It is undeniable that the growth of e-commerce is still going strong around the world. The African continent has also been seduced by online sales and electronic transaction. However, if we want to see the interesting predictions about e-commerce in Africa come true, it is imperative that the African continent as a whole sees that the ongoing impediments to its progress are addressed.
When one takes a look at the statistics ; it is obvious that Africa is coveting e-commerce. Even if the African countries are not the first in the global ranking, the online buying itch is spreading steadily on the continent. According to a report by Statista, e-commerce in Africa was valued at 16.5 billion dollars in 2017. Another report by the consulting firm McKinsey, states that this value could well go up to 75 billion dollars by 2025.
These predictions are optimistic and alluring, but, we should not simply rely solely on them. E-commerce in Africa is far from being able to get to the anticipated values. There are a number of problems that demand resolutions first and foremost to ensure that Africa can reach said predictions.
A simple look at the global ranking made by UNCTAD (United Nations Conference on Trade and Development) helps to understand the actual situation. This ranking is based on the average of four indicators: the percentage of the population with an access to internet, the percentage of the population with an access to a bank account, the score given to the security of the web servers and the score given to the reliability of postal services. According to the value of these indicators and the index of each country, African countries simply are not doing well at the moment. For example, while Mauritius, Nigeria and South Africa are the best scoring African countries, they are still at the bottom of the ranking.
So what are the problems? There are numerous obstacles that prevent the adoption and thus progression of e-commerce in Africa. These impediments can be found at various stages of the buying process. Of course, it all starts with the internet access. According to a study by Deloitte in 2016, only 20 % of the African continent has an internet access. This coverage, though increasing gradually and surely, still needs to be further improved with cheaper costs for the customers, but also with faster bandwidth to cater to more demanding (bandwidth-wise) websites and platforms.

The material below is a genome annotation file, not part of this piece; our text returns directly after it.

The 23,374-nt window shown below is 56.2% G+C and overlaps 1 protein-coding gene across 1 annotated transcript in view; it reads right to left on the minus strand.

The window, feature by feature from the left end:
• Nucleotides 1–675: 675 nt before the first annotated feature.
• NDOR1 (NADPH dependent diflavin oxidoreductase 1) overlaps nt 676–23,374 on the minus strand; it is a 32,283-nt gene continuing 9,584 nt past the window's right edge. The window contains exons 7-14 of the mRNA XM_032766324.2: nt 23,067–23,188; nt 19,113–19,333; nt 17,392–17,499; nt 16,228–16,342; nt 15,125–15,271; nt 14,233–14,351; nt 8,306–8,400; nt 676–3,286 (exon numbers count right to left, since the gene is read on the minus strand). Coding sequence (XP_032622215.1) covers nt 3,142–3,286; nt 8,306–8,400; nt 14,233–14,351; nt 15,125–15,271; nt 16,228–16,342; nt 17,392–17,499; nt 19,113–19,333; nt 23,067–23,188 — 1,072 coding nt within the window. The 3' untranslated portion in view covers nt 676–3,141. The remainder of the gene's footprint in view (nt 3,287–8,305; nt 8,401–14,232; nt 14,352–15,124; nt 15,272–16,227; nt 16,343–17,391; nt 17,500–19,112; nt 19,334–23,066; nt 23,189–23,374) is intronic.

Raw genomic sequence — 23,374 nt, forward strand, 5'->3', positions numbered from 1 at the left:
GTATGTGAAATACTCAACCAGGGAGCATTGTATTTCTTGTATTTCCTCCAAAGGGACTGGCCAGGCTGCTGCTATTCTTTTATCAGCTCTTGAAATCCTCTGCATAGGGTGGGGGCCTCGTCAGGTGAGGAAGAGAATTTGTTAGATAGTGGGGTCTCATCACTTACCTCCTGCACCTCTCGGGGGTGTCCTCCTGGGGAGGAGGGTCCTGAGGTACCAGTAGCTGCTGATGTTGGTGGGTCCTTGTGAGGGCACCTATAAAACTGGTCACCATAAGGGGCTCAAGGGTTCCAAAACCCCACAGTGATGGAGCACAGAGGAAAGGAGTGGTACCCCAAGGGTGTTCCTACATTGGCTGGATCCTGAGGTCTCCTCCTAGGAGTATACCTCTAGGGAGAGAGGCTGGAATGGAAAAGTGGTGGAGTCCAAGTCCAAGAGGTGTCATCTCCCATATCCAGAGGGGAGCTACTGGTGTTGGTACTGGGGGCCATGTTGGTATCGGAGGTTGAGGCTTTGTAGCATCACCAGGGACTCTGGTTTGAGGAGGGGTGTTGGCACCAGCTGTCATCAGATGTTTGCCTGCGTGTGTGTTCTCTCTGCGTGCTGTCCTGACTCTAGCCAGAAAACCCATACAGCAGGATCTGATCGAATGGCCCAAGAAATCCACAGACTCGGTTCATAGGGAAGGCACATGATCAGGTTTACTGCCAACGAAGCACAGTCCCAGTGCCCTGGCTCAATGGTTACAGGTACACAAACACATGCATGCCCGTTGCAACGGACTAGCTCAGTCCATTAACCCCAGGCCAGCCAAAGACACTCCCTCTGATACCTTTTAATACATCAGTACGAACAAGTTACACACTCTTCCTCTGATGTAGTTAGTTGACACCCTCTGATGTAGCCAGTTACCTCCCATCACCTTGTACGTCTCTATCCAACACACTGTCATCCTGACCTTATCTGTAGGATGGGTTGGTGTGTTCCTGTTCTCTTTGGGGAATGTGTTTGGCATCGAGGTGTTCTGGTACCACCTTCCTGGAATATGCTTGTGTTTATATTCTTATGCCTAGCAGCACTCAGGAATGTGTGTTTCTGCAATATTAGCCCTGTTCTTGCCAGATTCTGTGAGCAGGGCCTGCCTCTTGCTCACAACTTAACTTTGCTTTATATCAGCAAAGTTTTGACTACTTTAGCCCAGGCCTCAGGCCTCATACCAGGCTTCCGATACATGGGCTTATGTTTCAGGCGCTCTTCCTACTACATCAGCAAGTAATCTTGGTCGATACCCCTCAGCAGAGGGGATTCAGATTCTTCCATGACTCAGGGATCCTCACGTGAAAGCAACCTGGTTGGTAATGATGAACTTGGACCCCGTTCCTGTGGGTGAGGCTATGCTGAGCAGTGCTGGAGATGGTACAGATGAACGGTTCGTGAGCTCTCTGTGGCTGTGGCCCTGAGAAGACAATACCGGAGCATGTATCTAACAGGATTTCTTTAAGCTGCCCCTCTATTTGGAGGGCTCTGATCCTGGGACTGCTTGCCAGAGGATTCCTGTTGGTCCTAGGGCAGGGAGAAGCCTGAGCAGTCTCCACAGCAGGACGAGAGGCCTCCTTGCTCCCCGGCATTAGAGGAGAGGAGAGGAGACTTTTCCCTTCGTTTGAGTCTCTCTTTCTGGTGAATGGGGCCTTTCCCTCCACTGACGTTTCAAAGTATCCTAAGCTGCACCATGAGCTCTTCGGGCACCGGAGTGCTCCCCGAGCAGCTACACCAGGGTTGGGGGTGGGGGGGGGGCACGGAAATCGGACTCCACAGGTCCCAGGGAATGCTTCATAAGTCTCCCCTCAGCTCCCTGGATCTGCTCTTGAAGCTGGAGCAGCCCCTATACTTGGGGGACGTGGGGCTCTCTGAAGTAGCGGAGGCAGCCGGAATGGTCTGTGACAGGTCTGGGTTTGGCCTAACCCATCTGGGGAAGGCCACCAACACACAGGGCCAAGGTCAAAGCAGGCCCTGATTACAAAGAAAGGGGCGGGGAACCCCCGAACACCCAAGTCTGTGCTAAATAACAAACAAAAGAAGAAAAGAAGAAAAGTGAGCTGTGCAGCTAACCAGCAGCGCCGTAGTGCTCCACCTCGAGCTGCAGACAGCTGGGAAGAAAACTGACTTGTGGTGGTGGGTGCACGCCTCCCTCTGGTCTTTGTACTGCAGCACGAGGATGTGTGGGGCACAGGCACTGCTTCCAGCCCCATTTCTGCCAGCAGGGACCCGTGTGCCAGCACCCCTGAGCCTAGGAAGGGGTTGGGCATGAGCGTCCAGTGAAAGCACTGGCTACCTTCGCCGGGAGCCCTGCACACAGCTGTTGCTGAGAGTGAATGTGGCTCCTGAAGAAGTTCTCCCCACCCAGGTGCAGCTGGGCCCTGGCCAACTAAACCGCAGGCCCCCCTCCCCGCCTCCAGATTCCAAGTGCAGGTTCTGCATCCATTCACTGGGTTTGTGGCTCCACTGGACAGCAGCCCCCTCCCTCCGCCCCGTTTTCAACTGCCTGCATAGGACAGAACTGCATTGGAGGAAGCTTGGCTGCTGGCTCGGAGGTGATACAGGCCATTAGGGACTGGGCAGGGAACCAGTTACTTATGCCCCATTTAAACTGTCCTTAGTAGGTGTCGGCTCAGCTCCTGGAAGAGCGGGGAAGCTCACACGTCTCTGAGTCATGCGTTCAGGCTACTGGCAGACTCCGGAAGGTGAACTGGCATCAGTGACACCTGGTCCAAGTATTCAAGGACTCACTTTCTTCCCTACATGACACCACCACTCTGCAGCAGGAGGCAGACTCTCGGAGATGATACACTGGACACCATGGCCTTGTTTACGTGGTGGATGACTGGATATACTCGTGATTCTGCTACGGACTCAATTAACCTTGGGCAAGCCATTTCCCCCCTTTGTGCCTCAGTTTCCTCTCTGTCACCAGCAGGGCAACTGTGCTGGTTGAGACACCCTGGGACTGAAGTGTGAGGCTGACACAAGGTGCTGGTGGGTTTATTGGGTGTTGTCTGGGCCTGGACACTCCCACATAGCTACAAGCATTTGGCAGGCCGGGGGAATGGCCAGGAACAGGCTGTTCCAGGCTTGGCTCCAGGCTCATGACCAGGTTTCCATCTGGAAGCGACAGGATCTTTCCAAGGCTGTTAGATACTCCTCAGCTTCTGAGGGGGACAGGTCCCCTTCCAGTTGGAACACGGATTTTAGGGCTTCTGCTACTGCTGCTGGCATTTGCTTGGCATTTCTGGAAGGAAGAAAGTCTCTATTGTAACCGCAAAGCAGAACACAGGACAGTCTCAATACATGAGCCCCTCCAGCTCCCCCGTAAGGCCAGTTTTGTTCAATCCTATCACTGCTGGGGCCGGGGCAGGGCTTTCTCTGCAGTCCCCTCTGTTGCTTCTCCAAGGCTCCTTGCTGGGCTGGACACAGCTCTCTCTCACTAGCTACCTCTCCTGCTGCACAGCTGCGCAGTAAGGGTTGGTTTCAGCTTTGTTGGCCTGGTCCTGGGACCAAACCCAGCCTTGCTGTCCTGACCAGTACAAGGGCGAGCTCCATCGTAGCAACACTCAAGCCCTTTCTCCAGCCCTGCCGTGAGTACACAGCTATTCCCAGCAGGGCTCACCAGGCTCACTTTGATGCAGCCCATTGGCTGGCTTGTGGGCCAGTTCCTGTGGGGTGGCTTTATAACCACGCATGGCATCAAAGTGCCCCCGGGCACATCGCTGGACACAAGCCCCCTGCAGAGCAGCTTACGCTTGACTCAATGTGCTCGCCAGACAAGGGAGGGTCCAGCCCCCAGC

However, even with an internet access, there is little trust towards online businesses in Africa. This lack of trust can be traced back to various scams (e-mail phishing or advance-fee scam) and the uncertainty of ever seeing whatever is ordered online. This last point is closely linked to another issue : logistics and infrastructure. It is important to realize that mail addressing in Africa tends to be approximate the further one goes from big cities. Moreover, postal services are not always reliable. In addition, there is also the problem of added costs to cross-border connections, which further delay the transportation of goods.
If all these weren’t enough, there is the big issue about payment. At the moment, payment by cash on delivery is the most common payment method on the African market ; 90 % of online purchases are paid by cash. This predominant method reassures the customers that they will one day receive their orders. Africans have little or no access to banks, with only 10 to 15 % of the population having access to a bank account. That situation does not help the progress of e-commerce, considering that most online retail stores and services require a bank account or a payment service that is linked to one.
What’s interesting though, is that these difficulties have also encouraged innovative solutions to either overcome or work around these problems. During the last couple of years, smartphones have become more affordable for example. Some tech giants, like Google and Facebook, with their own interest vested in the African online presence, have come up with lighter applications or even methods to make internet pages lighter and thus cheaper to use where bandwidth saving is an issue.
Nipost, the Nigerian Post Service, has remedied the approximation of mailing addresses by using What3words. It is a GPS service that divides the world in squares of 3m x 3m and that attributes 3 words to each square. Neopost is consequently better prepared for mail and parcel deliveries.
And when it comes to online payment, while waiting for the percentage of the African population with access to a bank account to increase, more and more e-commerce (mostly African ones) platforms have turned to mobile payment as a payment method during the checkout process. Like Marc Wabi (Deloitte Côte d’Ivoire) said, it was inevitable that mobile money would empower the growth of e-commerce in Africa.
The development of infrastructures, like the internet and network coverage or even logistics, like the mail addressing and the postal services reliability are important points that must be remedied quickly. However, we should not forget that laws that protect the data and the rights of consumers should be enabled and enforced! This is not up for discussion and should not be sacrificed to the growth of e-commerce.
Moreover, there is another topic that should not be overlooked. Obviously, more means and the purchasing power that can be expressed through goods and services bought online is a wonderful indicator of a countries growth. However, we should not forget that encouraging and developing African online platforms that aim to export internationally is also very important in the e-commerce endeavor.
Yes, the potential for a remarkable and long-lasting e-commerce growth is within Africa’s grasps. Now, it is the responsibility of everyone involved in this market to do everything in their power, so that African countries can truly enjoy and benefit from e-commerce.